We knew there was a chapel for our church down in this valley and sure enough, there it was right over the first bridge! It is a unique design. We recognized it from the model at the Standards night on Friday. It is in the post below with the Sabbath Day Observance theme. It is the only 2 story chapel around here. We stopped by to take pictures and visited the missionaries that are working in this area. What great young men they are! One of the Elders is waiting to travel out to his new assigned area. He will travel by boat but there is not a regular schedule for when the boat goes to this waaaaaaaaaay remote island so he has to call every day to see if it is leaving yet. He thinks it will be a few more weeks before it leaves. It will be a 2 1/2 DAY boat ride! Thanks goodness, we will always get to fly to our assignments!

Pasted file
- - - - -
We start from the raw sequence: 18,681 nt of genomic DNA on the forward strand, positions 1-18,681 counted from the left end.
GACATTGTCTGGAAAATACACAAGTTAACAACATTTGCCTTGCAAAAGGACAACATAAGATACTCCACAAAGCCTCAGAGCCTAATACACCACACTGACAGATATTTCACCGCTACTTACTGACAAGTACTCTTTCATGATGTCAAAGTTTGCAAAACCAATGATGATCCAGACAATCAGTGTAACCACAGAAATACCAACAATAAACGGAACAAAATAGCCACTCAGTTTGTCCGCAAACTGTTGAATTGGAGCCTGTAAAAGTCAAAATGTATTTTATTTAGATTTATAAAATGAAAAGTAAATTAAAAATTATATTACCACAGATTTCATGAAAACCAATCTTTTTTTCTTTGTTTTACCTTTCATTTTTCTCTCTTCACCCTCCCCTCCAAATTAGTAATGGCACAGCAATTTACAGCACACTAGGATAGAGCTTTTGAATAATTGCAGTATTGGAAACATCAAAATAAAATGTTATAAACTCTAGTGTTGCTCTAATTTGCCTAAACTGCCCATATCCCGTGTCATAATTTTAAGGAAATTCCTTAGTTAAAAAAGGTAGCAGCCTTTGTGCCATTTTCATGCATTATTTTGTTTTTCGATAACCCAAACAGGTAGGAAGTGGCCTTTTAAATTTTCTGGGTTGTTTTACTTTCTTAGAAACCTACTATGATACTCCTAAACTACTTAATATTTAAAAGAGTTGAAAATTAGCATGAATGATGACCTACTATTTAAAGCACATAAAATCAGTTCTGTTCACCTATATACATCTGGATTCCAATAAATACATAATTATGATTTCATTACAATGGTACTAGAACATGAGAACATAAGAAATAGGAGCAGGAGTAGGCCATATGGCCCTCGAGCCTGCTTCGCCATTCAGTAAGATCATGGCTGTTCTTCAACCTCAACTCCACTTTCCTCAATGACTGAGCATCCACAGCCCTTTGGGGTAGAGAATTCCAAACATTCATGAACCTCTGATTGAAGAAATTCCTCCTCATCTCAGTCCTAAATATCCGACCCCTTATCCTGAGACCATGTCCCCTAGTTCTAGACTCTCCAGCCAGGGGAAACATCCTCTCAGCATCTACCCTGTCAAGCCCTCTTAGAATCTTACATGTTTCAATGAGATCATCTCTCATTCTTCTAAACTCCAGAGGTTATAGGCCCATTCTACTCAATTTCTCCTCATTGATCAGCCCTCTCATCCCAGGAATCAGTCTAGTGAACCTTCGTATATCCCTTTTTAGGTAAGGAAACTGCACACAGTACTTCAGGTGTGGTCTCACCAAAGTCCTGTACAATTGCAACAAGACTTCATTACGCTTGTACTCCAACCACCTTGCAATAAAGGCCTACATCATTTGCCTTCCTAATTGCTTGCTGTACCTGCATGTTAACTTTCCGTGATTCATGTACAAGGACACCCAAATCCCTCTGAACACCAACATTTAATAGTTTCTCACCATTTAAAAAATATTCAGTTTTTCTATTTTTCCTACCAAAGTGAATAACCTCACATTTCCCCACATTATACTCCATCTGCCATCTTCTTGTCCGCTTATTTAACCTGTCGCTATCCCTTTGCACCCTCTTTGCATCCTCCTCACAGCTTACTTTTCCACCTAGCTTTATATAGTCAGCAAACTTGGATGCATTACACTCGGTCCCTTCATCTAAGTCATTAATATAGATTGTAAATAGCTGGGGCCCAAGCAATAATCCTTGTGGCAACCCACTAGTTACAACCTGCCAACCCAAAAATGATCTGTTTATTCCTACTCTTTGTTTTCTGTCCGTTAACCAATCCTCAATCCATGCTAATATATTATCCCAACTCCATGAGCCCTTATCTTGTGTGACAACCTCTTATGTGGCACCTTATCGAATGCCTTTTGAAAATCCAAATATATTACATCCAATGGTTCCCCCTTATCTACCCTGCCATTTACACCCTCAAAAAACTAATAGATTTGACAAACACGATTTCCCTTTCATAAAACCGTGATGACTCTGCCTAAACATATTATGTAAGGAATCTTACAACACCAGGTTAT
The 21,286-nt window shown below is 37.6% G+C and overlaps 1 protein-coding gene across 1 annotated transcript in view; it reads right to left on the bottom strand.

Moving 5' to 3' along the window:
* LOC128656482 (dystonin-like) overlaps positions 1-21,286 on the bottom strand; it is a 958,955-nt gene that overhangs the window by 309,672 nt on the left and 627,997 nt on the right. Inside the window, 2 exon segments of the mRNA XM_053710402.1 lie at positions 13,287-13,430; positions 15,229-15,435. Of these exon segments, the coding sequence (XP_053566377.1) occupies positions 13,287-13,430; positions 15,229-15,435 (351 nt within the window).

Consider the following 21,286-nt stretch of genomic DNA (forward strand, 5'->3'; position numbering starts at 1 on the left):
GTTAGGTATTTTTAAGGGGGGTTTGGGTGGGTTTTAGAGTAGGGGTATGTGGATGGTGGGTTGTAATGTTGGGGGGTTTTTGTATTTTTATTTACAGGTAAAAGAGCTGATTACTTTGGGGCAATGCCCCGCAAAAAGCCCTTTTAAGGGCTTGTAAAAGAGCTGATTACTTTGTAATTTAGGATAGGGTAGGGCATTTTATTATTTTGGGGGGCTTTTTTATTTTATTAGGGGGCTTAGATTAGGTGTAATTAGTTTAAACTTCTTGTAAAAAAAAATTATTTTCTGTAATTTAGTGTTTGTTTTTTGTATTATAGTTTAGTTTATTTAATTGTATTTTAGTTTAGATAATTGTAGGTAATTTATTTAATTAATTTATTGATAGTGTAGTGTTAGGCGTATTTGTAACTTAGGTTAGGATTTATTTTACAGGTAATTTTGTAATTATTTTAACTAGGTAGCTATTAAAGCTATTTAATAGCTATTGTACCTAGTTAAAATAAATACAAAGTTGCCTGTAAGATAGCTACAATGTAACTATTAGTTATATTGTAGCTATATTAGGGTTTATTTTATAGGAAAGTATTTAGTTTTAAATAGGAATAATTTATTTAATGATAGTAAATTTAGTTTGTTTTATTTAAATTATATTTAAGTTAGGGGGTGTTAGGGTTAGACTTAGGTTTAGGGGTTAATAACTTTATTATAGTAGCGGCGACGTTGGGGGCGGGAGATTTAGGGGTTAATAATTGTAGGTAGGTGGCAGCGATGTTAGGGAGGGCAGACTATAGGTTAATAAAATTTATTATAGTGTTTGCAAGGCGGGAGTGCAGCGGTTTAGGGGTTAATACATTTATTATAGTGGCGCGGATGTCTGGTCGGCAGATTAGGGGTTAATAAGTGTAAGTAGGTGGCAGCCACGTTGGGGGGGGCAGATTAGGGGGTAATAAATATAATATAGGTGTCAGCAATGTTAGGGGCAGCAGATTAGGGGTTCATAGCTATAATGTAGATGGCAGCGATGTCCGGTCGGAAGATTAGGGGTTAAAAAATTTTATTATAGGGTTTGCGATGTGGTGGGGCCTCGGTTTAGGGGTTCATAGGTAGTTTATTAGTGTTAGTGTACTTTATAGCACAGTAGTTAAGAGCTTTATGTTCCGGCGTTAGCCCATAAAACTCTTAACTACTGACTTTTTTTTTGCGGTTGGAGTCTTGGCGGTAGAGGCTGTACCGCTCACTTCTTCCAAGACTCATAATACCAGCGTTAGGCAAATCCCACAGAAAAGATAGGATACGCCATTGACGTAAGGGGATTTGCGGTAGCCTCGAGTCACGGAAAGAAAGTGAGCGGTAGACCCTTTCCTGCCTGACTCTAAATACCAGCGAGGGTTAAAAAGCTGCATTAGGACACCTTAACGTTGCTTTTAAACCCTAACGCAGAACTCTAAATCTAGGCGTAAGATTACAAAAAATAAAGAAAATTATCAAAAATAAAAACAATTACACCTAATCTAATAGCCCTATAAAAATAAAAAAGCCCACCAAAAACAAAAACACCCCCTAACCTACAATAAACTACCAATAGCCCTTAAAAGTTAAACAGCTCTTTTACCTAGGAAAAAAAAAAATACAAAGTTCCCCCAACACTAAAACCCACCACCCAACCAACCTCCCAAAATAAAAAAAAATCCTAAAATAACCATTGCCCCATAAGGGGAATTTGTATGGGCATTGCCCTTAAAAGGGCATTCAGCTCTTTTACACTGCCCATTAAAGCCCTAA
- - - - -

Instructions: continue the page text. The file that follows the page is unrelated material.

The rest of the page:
After we left the Church we drive around the bumpy roads for about 45 minutes just seeing what life is like in this remote village. There were lots of people walking on the roads and in their yards and the Fijian people are extremely friendly. Every one waves hello and greets you with "Bula". I think we white-faced foreigners are a sight to behold. They actually refer to us as polangies which means white face. It is a term of endearment not of disrespect.

I loved this pig pen that we came across. It was just sitting just off the road. Paul stopped so I could take a photo and just then the pigs started going wild... squealing and honking and I wondered if I'd scared them some how but as I turned around to go back to the car I saw the farmer coming with buckets of feed and the pigs were just getting excited for lunch!